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Max, M. D., S. M. Previous HitCliffordNext Hit, and A. H. Johnson, 2013, Hydrocarbon system analysis for methane hydrate exploration on Mars, in W. A. Ambrose, J. F. Reilly II, and D. Previous HitCNext Hit. Peters, eds., Energy resources for human settlement in the solar system and Earth's future in space: AAPG Memoir 101, p. 99114.


Copyright copy2013 by The American Association of Petroleum Geologists.

Hydrocarbon System Analysis for Methane Hydrate Exploration on Mars

Michael D. Max,1 Stephen M. Previous HitCliffordTop,2 Arthur H. Johnson3

1Hydrate Energy International, 612 Petit Berdot Dr., Kenner, Louisiana, 70065, U.S.A. (e-mail: [email protected])
2Lunar and Planetary Institute, 3600 Bay Area Blvd., Houston, Texas, 77058, U.S.A. (e-mail: [email protected])
3Hydrate Energy International, 612 Petit Berdot Dr., Kenner, Louisiana, 70065, U.S.A. (e-mail: [email protected])


We thank Timothy Collett and Ray Boswell for their thoughtful and constructive reviews, which greatly improved the manuscript. This is Lunar and Planetary Institute contribution 1648.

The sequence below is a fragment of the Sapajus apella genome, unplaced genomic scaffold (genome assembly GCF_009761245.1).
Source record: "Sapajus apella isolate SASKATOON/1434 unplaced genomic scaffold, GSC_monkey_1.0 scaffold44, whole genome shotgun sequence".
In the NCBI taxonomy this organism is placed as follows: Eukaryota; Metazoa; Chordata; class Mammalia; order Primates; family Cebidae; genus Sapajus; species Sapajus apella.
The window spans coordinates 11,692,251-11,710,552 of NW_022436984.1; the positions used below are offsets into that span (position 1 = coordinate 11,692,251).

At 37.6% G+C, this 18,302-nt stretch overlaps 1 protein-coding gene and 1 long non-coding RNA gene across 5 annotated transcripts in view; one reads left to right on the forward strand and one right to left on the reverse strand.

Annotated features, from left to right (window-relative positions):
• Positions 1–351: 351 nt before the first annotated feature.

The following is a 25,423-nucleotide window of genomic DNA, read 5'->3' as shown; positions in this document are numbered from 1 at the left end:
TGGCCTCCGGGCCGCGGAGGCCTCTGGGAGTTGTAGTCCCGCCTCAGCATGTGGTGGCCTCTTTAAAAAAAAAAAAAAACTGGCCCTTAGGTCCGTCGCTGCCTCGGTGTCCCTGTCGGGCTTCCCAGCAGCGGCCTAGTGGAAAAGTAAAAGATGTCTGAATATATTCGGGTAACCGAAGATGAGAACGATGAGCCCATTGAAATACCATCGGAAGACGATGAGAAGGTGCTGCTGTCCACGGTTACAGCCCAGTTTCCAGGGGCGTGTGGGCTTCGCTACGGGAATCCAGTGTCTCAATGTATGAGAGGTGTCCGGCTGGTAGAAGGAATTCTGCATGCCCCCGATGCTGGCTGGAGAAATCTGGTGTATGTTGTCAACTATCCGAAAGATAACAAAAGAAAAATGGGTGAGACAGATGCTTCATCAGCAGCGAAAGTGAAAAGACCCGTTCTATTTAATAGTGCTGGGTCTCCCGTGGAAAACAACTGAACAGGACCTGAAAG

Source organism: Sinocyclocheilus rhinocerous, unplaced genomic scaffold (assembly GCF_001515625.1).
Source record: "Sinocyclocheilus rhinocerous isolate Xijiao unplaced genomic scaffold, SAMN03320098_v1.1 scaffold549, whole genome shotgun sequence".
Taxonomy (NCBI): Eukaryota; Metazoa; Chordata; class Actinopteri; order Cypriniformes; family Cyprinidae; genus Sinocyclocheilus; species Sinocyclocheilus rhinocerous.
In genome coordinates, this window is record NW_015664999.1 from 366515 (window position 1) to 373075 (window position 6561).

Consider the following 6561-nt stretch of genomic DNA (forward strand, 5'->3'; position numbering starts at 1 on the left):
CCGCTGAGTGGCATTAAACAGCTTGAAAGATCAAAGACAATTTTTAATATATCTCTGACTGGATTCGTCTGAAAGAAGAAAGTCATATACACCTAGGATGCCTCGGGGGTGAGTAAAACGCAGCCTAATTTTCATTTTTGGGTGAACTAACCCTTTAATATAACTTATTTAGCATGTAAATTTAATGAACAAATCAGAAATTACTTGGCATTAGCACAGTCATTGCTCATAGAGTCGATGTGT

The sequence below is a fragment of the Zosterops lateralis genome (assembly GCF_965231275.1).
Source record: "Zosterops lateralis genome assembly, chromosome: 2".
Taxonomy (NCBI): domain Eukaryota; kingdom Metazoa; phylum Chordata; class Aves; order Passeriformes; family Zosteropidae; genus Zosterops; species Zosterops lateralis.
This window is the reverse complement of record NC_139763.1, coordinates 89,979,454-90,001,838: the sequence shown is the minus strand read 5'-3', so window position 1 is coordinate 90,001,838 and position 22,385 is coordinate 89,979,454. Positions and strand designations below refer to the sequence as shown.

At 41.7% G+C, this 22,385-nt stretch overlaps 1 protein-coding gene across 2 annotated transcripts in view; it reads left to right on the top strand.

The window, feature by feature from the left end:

The recent detection of plumes of methane venting into the Martian atmosphere indicates the probable presence of a substantial subsurface hydrocarbon reservoir. Whatever the immediate source of this methane, its production (whether by biogenic or abiogenic process) almost certainly occurred in association with the presence of liquid water in the deep (gt5+ km [gt3+ mi]) subsurface, where geothermal heating is thought to be sufficient to raise crustal temperatures above the freezing point of water. Indeed, a geologic evidence that the planet once possessed vast reservoirs of subpermafrost groundwater that may persist to the present day exists. If so, then methane generation has likely spanned a similar period of time, extending over a considerable part of the geologic history of Mars. As on Earth, the venting of natural gas on Mars indicates that substantial amounts of gas are likely present, either dissolved in groundwater or as pockets of pore-filling free gas beneath the depth where the pressure-temperature conditions permit the formation of gas hydrate. Hydrate formation requires the presence of either liquid water or ice. The amount of water on Mars is unknown; however, the present best geologic estimates suggest that the equivalent of a global layer of water 0.5–1 km (0.3–0.6 mi) deep may be stored as ground ice and groundwater beneath the surface. The detection of methane establishes the subsurface of Mars as a hydrocarbon province, at least in the vicinity of the plumes. Hydrocarbon system analysis indicates that methane gas and hydrate deposits may occur in the subsurface to depths ranging from approximately 10 m (sim30 ft) to 20 km (10 mi). The shallow methane deposits may constitute a critical potential resource that could make Mars an enabling stepping stone for the sustainable exploration of the solar system. They provide the basis for constructing facilities and machines from local Martian resources and for making higher energy-density. chemical rocket fuels for both return journeys to Earth and for more distant exploration.

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